The Wool CRC estimates that the discount currently applied to longer length wools in the marketplace—due to the misconception that such wools are less suitable for spinning—is directly costing Australian woolgrowers more than $7 million per annum1. Indirectly the cost savings in spinning should lead to increased sale of fabric and in turn, greater returns to growers.
Growers are told by wool exporters and brokers that the staple length for fine wools should not exceed 80–85mm (Hauteur of 65–70mm) otherwise there is too much fibre breakage during carding and drafting; and that long Hauteur gives poorer spinning.
These words of advice are misguided. The first claim can be refuted by reference to the CRC Fine Wool project data. For example, the romaine, the percentage of short and entangled fibre removed during combing is shown in Figure 1 as a function of staple length. The longer staple (and lower crimp) wools give rise to less short or broken fibre. The second claim is contradicted by CSIRO research which has shown that longer length tops give enhanced spinning and weaving performance and improved yarn and fabric properties.
Furthermore, the current limits on the allowed coefficient of variation (CVH) of fibre length in the top prevents these longer wools being blended with shorter wools, whereas trials show that CVH has very little effect on yarn properties and spinning performance.
To further debunk these myths that are distorting market prices for longer length wools and thereby penalising growers for no scientifically sound reason, the CRC has begun a project to get long fibre length wools accepted by mills and correctly valued (see Project Description). The key outcomes will be the eventual removal of the discount for long staple length wools and the subsequent improvement in on-farm returns and productivity from the growing of longer length wools.
It is vital that the current beliefs be challenged because breeding for increased fleece weight—the strategy for increasing on-farm productivity and reduced processing costs, and a major objective of the Wool CRC—leads to longer staple length and lower crimp wools. Research to date by the CRC has shown that nutrition, genetics and farm management practices can all contribute to the production of wool with a significant increase in Hauteur. But if this increase in Hauteur goes on being penalised, the potential gains for adopting the research outcomes will not be fully realised, or alternatively growers will respond to the disincentive by returning to less productive on-farm practices and management that produce conventional length wools.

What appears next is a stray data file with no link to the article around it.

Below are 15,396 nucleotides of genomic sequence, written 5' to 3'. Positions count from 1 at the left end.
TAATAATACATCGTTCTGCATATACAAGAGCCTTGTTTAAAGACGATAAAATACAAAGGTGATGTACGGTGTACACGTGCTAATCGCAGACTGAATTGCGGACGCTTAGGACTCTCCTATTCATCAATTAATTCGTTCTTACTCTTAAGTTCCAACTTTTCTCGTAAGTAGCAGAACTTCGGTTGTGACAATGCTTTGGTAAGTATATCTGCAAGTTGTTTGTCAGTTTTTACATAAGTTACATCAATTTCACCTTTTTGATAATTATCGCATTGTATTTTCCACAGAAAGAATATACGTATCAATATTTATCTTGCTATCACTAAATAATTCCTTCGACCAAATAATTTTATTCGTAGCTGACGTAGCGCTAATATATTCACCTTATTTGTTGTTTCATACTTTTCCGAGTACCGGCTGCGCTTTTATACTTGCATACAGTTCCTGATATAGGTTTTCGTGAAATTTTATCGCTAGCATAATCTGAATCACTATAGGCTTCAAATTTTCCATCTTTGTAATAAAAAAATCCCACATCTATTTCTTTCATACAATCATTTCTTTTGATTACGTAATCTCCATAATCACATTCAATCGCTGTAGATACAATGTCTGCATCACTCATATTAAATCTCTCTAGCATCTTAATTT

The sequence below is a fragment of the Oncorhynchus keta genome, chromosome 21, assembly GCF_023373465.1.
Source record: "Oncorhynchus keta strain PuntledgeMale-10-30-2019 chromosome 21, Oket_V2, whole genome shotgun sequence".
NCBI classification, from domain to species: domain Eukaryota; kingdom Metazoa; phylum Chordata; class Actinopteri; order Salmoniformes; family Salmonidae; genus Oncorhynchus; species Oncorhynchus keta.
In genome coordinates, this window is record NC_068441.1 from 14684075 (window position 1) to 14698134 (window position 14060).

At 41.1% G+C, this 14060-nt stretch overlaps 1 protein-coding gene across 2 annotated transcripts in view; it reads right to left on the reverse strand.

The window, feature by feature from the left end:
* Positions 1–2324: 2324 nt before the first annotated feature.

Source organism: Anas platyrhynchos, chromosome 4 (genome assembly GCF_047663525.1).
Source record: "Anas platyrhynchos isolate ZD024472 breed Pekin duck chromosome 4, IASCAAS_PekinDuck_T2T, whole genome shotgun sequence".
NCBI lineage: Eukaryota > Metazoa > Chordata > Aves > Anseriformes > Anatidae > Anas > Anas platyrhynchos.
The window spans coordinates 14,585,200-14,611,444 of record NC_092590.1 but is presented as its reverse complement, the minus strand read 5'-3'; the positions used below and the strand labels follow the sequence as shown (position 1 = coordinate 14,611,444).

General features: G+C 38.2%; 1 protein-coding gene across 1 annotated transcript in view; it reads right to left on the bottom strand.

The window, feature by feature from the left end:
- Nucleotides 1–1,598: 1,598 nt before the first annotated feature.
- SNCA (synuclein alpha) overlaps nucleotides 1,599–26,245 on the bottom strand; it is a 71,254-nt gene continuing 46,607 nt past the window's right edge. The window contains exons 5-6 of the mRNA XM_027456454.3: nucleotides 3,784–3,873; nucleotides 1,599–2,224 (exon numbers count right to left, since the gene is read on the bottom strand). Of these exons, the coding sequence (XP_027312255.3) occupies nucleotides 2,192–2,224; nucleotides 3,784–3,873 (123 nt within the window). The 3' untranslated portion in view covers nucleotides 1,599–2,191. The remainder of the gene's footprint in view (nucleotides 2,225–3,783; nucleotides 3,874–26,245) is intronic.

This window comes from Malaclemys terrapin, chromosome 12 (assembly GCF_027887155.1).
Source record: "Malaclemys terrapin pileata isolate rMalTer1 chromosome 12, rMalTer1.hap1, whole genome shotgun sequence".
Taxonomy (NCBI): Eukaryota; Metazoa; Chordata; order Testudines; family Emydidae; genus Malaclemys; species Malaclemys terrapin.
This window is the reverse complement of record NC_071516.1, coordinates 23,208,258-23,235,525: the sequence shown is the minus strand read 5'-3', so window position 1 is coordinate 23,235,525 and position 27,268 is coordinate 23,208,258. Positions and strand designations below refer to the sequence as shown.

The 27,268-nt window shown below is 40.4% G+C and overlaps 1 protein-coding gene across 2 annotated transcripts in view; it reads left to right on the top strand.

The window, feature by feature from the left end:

The spinner can gain increases in production from higher speeds or because lower twist levels can be used.
CRC estimates are based on Woolmark Company data for over-length discounts averaged across four quarters in 1997–98 and data for quantities of wool sold at auction averaged over three seasons 1995–96 to 1997–98, expressed as a fibre diameter/length matrix. The combination of the relevant data is summarised in Table 1. Quantities shown include only wool sold at auction (85%), additionally measured wool (70%) and 19–24 micron wool (price data for 80 mm and a top of 20.5µm and H>83 mm having been selected and are now being commission processed to top at Austop in Parkes. Sub-lots of 200 to 500kg will be spun in four mills in Europe, Japan, North America and India, as well as at the International Fibre Centre in Geelong, in conjunction with wools of normal length and similar diameter. Sample quantities are also to be spun at CSIRO for benchmarking. Assistance will be given to the mills in adjusting their machinery to handle the longer wools. (Note: only minor modifications are required and the spinning frame does not have to be altered.) Spinning and weaving performance and yarn and fabric properties will be compared, feedback will be given to the mills and the benefits of longer wool will be publicised.
As a spin-off of this research project, direct links with exporters and spinners will assist in the rapid implementation of other CRC research.
The project relies on substantial in-kind contributions and cooperation from a wool trader (Lempriere), a topmaker (Austop) and the spinning mills, together with contributions from AgWEST, CSIRO Fibre and Textile Technology, International Fibre Centre (IFC) and the Australian Merino Society (AMS). The topmaker has agreed to process the relatively small lots at a concessional tariff. The mills will forward purchase the trial tops (about 400 kg) at a price similar to their conventional tops, bear the costs of spinning and of providing samples and monitoring performance. AgWEST has agreed to contribute $20,000 and the Wool CRC about $25,000 cash, as well as bearing the risk of about $20,000 in the purchase of the 18.5µm wool (AMS is funding the broader wool).
A final report of the trial is expected in early December.
In this issue of The Wool Press: